Diagnosis of MPM may be suspected based on findings from computerized tomography (CT) scan or MRI findings, but a definitive diagnosis is confirmed either by cytology of ascitic effusion with 32% to 76% sensitivity, or histological examination of peritoneum biopsy.[4]

There are three main histological types of malignant mesothelioma. Epithelioid mesothelioma (56% of the cases), Sarcomatoid histotype (32%) and Biphasic (mixed) mesothelioma (13% of the total account) which usually shows both epithelioid and sarcomatoid components. Furthermore, a borderline malignant potential exists divided to welldifferentiated papillary mesothelioma (WDPM) and benign multicystic mesothelioma (BMM). [5] MPM usually presents with abdominal pain, nausea, vomiting, ascites and a rapid weight loss fever and bowel obstruction. In our case there were no clinical signs from the abdomen and the leading symptoms were from the SCV syndrome.

Superior vena cava (SVC) syndrome life threatening clinical condition with characteristic and often striking clinical presentation. Up to 80 % of cases are related to the existence of malignant tumors of the mediastinum, mainly bronchial lung cancer and lymphoma and rarely metastatic malignasies of breast (Table 1). The presence of obstruction from extrinsic or intrinsic compression or luminal obstruction from neoplastic infiltration or in situ thrombosis are the cornerstone in the pathogenesis of the syndrome. As a consequence, the development of a collateral venous system is present arising from azygous, internal thoracic, lateral thoracic, paraspinous and esophageal venous. [6]

Table 1. Most common causes of Superior Vena Cava Syndrome

pulm table 14.1

In our case we believe that the SVC syndrome was due to in situ thrombosis due to malignant hypercoagulopathy state or thromboembolic disease. Hypercoagulopathy is common complication in patients with malignant disease. The incidence of clinical episodes of thromboembolism in patients with cancer varies from 1% to 11%[7]. In cases of malignant mesothelioma, is described that clotting abnormalities occur in 10-20%. [8]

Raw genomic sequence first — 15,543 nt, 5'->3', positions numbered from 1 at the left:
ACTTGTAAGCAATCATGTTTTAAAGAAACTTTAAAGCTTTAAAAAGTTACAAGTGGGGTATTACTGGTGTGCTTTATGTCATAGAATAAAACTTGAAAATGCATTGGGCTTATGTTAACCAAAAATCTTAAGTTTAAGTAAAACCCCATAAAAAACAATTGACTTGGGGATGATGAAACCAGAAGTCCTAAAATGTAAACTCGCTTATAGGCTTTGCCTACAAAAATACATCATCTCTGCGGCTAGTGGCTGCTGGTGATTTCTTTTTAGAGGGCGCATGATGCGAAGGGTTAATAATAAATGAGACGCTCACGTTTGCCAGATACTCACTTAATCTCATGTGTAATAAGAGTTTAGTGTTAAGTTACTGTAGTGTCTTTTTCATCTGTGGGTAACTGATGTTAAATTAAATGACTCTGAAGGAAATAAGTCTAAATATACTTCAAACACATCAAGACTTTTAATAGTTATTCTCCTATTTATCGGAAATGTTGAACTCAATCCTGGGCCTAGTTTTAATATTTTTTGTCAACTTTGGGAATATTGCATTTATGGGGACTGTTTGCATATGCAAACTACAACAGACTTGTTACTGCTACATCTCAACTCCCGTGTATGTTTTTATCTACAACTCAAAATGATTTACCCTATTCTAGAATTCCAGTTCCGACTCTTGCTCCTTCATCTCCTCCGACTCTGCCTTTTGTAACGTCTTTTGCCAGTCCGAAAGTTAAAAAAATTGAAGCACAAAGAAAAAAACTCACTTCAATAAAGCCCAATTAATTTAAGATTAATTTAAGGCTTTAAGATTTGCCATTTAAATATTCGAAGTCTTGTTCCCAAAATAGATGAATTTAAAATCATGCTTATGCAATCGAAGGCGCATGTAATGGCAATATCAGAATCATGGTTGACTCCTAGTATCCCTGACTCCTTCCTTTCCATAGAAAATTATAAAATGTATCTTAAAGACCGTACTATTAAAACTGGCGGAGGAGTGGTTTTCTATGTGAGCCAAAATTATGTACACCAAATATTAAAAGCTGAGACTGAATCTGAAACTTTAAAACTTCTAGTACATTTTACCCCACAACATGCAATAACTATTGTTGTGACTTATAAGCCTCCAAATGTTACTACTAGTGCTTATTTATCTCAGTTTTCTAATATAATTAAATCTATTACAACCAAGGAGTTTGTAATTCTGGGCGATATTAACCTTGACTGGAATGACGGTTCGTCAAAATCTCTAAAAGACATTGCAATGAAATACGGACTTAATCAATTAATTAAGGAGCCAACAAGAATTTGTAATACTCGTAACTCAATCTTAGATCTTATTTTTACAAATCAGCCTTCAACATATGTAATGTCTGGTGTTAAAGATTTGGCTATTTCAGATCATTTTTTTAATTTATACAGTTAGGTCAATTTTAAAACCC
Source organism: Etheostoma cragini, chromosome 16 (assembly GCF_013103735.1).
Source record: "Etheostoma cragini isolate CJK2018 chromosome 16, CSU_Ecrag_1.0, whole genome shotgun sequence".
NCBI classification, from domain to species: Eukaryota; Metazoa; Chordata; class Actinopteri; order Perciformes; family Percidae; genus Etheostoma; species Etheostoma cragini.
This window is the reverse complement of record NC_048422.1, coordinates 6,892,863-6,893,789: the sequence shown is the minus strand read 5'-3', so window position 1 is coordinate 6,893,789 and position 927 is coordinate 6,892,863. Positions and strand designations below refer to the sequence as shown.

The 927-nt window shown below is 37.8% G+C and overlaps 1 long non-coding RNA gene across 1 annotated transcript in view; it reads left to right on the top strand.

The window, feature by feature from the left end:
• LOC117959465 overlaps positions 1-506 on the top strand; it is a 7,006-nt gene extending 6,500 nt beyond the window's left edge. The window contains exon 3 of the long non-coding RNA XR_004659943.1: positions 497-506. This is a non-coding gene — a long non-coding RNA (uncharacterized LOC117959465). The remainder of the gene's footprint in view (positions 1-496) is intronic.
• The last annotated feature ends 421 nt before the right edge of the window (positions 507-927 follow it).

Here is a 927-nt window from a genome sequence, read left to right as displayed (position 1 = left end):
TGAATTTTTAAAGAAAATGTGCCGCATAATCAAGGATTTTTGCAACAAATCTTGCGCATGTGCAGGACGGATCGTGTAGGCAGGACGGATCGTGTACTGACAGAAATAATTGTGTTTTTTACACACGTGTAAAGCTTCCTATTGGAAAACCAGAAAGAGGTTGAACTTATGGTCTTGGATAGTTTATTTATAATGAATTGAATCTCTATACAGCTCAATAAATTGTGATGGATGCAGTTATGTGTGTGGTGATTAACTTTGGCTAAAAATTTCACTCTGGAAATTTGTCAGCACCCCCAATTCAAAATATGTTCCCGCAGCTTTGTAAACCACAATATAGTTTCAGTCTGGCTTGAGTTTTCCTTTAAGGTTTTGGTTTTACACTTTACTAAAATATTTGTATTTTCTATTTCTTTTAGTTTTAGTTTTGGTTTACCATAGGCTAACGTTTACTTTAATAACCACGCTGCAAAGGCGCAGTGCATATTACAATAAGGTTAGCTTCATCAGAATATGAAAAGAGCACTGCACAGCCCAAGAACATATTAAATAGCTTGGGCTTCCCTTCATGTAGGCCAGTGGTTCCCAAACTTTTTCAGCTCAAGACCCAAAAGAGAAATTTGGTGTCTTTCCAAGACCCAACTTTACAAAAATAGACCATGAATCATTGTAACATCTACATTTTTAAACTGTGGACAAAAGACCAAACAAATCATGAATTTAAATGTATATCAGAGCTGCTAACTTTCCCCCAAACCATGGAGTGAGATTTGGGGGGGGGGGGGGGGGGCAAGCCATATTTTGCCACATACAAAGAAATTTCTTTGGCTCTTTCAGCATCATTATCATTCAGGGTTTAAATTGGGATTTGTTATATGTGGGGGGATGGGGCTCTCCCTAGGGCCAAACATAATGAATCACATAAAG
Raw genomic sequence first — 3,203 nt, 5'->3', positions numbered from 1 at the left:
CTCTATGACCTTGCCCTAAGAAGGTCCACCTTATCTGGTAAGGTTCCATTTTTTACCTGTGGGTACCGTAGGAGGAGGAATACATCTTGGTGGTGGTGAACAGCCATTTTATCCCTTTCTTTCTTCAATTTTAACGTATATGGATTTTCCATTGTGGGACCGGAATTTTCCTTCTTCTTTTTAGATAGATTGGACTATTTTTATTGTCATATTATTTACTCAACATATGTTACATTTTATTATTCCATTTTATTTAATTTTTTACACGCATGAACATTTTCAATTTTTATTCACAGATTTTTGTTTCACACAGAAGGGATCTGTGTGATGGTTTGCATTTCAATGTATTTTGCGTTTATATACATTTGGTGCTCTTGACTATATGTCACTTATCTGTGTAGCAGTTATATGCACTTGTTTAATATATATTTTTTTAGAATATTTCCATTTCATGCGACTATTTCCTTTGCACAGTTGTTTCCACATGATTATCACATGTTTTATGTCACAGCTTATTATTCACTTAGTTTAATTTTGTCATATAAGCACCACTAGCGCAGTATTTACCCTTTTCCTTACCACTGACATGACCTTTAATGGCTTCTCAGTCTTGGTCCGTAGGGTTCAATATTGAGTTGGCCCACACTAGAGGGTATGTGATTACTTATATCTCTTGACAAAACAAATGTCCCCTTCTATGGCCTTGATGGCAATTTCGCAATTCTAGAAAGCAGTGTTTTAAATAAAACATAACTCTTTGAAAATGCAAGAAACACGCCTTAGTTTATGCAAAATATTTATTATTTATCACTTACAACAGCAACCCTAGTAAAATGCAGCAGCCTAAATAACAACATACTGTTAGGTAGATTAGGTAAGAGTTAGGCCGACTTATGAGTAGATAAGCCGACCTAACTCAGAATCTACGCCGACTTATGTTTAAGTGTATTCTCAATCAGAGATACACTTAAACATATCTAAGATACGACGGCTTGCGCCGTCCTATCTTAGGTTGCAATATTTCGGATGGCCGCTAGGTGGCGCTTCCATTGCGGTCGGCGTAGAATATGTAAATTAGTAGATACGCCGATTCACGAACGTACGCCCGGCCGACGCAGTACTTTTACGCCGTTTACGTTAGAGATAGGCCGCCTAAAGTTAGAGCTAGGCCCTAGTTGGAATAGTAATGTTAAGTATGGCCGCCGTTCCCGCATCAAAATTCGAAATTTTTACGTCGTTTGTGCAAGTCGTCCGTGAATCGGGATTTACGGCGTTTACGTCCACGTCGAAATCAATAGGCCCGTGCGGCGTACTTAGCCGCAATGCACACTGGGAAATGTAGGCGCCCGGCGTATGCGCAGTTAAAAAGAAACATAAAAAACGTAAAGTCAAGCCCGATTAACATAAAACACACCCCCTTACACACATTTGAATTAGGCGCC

Antman et al., have previously reported incidences of clotting abnormalities complicating the course of five of 23 patients with malignant peritoneal mesothelioma: disseminated intravascular coagulation in two, extensive thrombosis and concurrent pulmonary emboli in two, hemolytic anemia and phlebitis in one. Carrington and Adams also reported a case of jugular vein thrombosis. [9]

Patients with confirmed MPeM, should undergo radical resection which is associated with better prognosis when possible. Other treatment options for peritoneal mesothelioma include intensive loco-regional therapeutic strategies: aggressive cytoreductive surgery, intraoperatively hyperthermic intraperitoneal chemotherapy (HIPEC), early postoperative intraperitoneal chemotherapy (EPIC), wholeabdominal radiation or adjuvant systemic chemotherapy and immunotherapy. [2] In this case the treatment decision was palliative care due to the patient’s multiorgan failure and advanced phase of the disease.

Conclusions

The clinical presentation of our case is of interesting because the patient, although affected by a peritoneal mesothelioma, presented with SVC syndrome without complaining of symptoms referable to the abdominal disease. The prognosis in this case was poor, according to the data related to the SVC syndrome and the abdominal disease separately; median survival of untreated malignant SVC syndrome is ~30 days and for the untreated MPeM is 6 months.

Cite this article: Eumorfia.Malignant Abdominal Mesothelioma Presenting with Features of Superior Vena Cava Syndrome. A Case Report. J J Pulmonol. 2015, 1(3): 014.